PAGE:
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Funded Research

From Soundscapes to Landscapes: Monitoring Animal Biodiversity from Space Using Citizen Scientists

Clark, Matthew (Matt): Sonoma State University (Project Lead)

Project Funding: 2017 - 2018

NRA: 2016 NASA: Citizen Science for Earth Systems Program   

Funded by NASA, Other US Funding: Amanda Whitehurst/Kevin Murphy

Remote sensing plays a critical role in long-term monitoring of biodiversity across spatial and temporal scales. Although traditional remote sensing of diversity has focused on correlative relationships to multispectral bands, landscape heterogeneity from maps, or broad land-cover/ecosystem associations, technological and analytical advances are combining to broaden the potential applications. In particular, lidar provides measurements of three-dimensional vegetation structure that can be related to animal habitat and organismal and functional diversity. Image spectroscopy can detect canopy foliar chemistry, spectral-chemical diversity related to plant functional and floristic diversity, and map plant species and land cover. When placed in space, these sensors can provide the systematic, repeat coverage of measurements over large areas that is needed to track ecosystem change. Spatial models that characterize aspects of biodiversity, such as species distributions or richness, from remote sensing predictor variables need extensive and representative in situ datasets of taxa of interest for calibration and validation. Citizen science, where public volunteers are enlisted in scientific inquiry, has great potential for collecting large amounts of in situ species presence data while engaging the public in science and environmental issues. In addition, new low-cost technology for automated species identification through sound recordings (bioacoustics) in combination with citizen science may further increase species observations. This Citizen Science Research investigation has the broad goal of advancing scientific understanding of biodiversity and conservation using a combination of new and existing spaceborne sensors. The main objectives are to: 1) involve citizen scientists in the collection of in situ field information for earth observation of biodiversity; 2) assess the accuracy and precision of bioacoustics for the detection and monitoring of individual species and richness; 3) test the predictive strength of spaceborne imaging spectroscopy, lidar, synthetic aperture radar sensors for spatial modeling of species occupancy and overall species richness; and 4) use occupancy/richness maps to better understand factors related to conserving animal diversity. We focus our investigation in Sonoma County of northern California, an area with a diverse range of natural vegetation, urban and agricultural gradients. Citizen scientists affiliated with the Audubon society will deploy portable sound recorders and train a  bioacoustics analysis system to automatically identify individual bird species in the recorded soundscapes. To demonstrate the potential of space-borne imaging spectroscopy and lidar to biodiversity monitoring, the science team will simulate Hyperspectral Infrared Imager (HyspIRI) and Global Ecosystem Dynamics Investigation (GEDI) large- footprint lidar data at the county scale. Metrics derived from these simulated data will provide unique, wall-to-wall information on vegetation chemistry and three-dimensional structure that will be linked with in situ citizen science data to model species occupancy and overall richness at the landscape scale. The investigation will have an eight-month prototype phase in a local watershed to demonstrate the bioacoustics technology, capabilities of citizen scientists for automated collection of in situ bird data, and preliminary species distribution and richness maps. In a three-year implementation phase, the investigation will broaden to include bird observations across a range of natural and anthropogenic habitats in the county.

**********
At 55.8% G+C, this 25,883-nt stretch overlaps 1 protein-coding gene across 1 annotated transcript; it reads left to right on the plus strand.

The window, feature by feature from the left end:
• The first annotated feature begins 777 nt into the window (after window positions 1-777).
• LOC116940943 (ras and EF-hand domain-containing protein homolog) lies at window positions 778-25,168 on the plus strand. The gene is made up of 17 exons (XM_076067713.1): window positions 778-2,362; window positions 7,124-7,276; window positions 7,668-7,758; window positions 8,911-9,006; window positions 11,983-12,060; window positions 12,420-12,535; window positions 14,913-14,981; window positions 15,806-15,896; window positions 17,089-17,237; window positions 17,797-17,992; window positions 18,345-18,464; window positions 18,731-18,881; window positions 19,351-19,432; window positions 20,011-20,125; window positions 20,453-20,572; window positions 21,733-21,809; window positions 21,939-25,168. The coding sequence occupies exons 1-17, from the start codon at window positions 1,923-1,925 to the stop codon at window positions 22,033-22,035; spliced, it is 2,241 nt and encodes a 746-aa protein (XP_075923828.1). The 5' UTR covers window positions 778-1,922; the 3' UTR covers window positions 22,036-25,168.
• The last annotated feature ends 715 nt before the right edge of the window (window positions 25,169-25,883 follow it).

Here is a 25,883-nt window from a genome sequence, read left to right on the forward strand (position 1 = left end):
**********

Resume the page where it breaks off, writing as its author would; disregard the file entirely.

More details may be found in the following project profile(s):